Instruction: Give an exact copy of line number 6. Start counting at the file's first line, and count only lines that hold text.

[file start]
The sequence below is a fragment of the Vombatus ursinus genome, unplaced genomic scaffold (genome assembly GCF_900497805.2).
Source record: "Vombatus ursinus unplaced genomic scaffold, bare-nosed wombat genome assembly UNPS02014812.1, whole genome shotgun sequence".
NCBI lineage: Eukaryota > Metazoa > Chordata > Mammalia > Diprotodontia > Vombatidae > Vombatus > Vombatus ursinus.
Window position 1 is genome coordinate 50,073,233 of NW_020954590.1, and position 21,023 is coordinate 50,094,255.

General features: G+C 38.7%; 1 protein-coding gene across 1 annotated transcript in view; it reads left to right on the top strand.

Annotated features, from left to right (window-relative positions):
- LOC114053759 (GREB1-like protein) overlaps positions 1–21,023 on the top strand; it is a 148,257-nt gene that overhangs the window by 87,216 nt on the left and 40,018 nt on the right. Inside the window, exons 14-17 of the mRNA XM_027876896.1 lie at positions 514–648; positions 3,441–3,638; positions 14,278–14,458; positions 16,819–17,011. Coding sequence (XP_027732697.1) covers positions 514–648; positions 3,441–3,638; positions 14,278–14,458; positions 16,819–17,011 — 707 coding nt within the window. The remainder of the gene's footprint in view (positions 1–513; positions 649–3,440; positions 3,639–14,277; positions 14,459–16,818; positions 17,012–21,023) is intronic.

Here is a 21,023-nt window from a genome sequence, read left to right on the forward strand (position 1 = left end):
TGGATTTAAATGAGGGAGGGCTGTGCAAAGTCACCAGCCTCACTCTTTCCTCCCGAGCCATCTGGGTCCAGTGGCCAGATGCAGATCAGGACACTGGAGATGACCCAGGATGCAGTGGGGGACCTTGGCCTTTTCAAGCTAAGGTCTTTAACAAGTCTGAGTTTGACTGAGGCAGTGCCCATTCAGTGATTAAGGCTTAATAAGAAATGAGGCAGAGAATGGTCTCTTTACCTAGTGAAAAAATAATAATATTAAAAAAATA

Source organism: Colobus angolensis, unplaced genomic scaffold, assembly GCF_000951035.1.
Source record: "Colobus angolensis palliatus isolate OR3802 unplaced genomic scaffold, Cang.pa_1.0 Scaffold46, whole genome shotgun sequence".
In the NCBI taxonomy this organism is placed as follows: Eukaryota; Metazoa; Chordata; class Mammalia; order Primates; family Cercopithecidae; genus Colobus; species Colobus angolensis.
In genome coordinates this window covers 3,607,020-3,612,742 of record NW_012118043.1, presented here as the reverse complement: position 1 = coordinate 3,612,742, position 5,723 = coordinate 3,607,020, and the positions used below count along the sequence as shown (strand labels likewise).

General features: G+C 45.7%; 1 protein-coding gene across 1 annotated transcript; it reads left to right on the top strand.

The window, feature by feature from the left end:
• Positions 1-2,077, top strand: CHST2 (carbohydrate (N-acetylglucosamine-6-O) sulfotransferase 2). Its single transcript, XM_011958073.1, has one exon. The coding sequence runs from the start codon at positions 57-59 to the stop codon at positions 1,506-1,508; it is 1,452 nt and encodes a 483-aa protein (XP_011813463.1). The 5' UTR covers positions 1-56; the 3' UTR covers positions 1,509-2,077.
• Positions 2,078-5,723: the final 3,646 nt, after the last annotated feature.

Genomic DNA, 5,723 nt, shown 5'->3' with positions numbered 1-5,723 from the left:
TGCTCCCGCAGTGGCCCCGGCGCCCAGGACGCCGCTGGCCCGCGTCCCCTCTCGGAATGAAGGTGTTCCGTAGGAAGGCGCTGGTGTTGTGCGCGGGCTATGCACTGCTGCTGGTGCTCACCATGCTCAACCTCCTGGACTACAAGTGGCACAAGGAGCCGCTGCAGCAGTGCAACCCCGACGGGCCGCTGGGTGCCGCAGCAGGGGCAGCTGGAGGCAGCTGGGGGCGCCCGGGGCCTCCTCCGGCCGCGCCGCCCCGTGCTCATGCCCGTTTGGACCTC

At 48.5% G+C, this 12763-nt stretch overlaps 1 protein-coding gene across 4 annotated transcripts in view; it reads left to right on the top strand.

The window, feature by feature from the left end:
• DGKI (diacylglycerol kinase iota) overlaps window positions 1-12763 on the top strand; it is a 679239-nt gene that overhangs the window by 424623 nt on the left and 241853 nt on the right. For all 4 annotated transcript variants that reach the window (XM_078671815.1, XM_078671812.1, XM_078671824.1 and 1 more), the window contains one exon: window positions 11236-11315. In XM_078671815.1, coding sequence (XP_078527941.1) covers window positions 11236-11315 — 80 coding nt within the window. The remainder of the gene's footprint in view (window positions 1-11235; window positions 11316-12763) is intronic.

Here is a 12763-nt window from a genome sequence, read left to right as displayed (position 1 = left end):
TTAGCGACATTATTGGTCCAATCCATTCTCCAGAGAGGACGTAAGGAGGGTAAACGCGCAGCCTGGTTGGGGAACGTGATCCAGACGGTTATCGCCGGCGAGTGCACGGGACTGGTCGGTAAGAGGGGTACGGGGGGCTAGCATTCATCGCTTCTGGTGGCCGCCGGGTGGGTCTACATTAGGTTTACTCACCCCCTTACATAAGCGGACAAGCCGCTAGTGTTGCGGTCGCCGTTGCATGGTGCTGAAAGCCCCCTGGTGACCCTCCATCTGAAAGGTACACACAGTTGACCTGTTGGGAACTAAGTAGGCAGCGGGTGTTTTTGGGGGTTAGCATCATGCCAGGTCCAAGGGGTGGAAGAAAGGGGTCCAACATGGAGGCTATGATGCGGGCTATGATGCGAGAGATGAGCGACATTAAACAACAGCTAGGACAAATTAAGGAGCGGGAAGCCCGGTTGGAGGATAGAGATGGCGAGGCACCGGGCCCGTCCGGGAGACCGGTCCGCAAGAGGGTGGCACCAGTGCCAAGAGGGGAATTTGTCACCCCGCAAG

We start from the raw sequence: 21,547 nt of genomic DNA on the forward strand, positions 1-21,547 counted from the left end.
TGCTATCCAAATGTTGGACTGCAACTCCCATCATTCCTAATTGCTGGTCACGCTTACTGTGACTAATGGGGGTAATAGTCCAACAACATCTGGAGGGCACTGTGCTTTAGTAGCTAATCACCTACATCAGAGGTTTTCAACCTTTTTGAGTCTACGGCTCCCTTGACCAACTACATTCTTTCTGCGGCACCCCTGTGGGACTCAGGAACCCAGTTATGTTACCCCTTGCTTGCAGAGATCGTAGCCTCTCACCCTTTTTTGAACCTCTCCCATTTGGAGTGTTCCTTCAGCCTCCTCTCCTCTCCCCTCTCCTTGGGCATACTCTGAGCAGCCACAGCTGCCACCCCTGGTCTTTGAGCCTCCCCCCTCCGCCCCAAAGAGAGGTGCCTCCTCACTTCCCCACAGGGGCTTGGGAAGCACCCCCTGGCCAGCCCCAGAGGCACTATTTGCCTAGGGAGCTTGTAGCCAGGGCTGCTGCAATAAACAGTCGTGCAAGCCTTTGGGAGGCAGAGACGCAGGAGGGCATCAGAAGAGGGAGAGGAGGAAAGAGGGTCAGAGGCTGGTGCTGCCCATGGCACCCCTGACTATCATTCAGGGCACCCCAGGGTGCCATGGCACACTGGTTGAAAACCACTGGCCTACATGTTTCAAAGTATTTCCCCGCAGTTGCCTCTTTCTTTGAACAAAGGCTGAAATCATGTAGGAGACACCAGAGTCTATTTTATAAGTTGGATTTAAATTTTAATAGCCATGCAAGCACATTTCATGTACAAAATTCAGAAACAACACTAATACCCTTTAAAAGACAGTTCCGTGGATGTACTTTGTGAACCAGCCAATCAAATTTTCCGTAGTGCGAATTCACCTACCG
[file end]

Annotated features, from left to right (window-relative positions):